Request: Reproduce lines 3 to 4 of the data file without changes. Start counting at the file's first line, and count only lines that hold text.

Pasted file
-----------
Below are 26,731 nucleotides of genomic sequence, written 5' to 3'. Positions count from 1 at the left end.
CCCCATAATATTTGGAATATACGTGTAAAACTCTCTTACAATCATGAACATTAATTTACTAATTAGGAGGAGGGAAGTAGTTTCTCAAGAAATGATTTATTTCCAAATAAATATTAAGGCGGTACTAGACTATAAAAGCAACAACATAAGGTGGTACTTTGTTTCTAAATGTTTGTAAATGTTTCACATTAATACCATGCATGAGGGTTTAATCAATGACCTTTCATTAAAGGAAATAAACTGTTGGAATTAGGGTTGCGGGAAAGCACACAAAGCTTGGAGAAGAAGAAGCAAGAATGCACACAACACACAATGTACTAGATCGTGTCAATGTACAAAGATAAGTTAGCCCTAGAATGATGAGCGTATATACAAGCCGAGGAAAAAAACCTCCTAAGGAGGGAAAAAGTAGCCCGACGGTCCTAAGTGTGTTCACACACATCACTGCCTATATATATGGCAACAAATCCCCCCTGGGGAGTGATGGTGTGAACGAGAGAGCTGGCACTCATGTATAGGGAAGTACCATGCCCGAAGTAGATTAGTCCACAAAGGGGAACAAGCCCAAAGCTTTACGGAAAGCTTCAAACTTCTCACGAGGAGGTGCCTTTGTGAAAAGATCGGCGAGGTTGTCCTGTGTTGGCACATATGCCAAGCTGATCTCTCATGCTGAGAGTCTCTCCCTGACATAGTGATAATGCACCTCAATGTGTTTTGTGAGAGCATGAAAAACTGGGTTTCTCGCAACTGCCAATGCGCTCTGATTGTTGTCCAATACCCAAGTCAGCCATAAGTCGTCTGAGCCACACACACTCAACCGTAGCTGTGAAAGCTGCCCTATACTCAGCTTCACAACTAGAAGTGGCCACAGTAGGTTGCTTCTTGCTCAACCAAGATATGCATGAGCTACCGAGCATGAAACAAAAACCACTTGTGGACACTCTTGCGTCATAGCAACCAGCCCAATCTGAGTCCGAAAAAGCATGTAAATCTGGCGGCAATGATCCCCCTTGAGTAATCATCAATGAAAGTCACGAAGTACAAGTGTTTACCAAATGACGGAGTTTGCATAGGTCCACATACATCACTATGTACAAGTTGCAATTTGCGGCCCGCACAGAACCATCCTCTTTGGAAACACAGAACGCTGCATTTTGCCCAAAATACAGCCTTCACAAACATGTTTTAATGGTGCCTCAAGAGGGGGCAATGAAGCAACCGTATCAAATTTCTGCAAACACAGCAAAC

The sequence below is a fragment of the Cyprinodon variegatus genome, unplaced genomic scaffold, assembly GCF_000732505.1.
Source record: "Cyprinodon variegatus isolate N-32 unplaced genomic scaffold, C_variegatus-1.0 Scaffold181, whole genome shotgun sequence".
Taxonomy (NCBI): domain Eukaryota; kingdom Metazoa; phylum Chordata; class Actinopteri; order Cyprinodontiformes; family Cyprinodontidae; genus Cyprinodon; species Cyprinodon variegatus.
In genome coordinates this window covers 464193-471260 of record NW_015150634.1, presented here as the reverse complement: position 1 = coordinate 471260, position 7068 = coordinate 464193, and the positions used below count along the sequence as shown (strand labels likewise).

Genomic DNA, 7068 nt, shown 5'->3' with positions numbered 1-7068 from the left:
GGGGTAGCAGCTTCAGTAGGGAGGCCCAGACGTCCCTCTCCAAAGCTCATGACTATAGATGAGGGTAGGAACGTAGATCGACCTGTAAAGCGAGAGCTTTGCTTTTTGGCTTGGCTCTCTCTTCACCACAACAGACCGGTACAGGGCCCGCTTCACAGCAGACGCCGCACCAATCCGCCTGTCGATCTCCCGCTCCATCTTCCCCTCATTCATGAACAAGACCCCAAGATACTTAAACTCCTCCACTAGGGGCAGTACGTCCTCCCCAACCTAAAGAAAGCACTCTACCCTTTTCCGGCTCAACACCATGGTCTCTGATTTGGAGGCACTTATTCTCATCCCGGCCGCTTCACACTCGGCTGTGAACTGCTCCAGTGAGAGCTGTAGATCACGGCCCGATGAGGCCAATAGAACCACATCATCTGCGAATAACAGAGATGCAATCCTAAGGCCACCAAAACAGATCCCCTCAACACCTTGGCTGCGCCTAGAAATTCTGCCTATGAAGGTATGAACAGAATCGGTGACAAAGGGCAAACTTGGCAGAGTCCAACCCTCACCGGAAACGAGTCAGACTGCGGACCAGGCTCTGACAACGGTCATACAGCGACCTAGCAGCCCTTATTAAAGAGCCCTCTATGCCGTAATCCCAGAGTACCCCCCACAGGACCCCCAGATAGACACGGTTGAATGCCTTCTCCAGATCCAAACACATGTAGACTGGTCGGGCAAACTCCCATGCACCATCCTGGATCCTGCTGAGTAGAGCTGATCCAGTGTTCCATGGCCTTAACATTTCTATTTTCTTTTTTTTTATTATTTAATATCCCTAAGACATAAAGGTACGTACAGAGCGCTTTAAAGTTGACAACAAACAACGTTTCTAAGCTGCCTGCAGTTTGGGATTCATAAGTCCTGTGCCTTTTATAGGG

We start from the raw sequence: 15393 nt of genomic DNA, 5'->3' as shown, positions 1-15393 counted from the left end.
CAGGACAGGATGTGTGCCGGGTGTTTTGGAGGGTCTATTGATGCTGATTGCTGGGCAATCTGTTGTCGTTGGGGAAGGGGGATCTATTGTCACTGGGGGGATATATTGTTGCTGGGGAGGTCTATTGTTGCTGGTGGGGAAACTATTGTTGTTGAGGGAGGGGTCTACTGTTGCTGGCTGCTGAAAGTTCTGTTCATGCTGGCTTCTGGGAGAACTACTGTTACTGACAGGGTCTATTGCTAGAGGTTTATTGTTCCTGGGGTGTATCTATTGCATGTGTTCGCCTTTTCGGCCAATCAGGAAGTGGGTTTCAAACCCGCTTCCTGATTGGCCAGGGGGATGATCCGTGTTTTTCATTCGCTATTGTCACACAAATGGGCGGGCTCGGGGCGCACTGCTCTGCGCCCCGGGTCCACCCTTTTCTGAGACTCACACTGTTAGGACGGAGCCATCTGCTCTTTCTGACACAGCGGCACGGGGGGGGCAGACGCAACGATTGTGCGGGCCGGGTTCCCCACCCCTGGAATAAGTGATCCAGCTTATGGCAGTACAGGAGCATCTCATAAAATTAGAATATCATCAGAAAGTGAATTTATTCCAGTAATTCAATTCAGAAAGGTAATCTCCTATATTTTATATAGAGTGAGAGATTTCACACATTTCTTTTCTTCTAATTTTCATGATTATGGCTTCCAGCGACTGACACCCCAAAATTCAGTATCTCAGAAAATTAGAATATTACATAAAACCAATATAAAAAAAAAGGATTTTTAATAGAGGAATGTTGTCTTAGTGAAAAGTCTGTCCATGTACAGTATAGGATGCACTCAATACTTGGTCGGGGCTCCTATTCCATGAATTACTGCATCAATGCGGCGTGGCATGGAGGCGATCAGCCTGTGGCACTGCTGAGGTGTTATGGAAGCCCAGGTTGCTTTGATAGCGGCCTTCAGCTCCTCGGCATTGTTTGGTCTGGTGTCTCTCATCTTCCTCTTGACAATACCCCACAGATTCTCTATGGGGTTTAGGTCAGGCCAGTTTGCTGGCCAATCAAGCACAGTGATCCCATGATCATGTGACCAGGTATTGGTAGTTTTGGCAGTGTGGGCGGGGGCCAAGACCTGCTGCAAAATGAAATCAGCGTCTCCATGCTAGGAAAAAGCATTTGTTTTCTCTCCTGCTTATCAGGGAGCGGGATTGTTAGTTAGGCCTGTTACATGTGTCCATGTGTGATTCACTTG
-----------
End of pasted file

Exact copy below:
The sequence below is a fragment of the Cyprinodon variegatus genome, unplaced genomic scaffold, assembly GCF_000732505.1.
Source record: "Cyprinodon variegatus isolate N-32 unplaced genomic scaffold, C_variegatus-1.0 Scaffold181, whole genome shotgun sequence".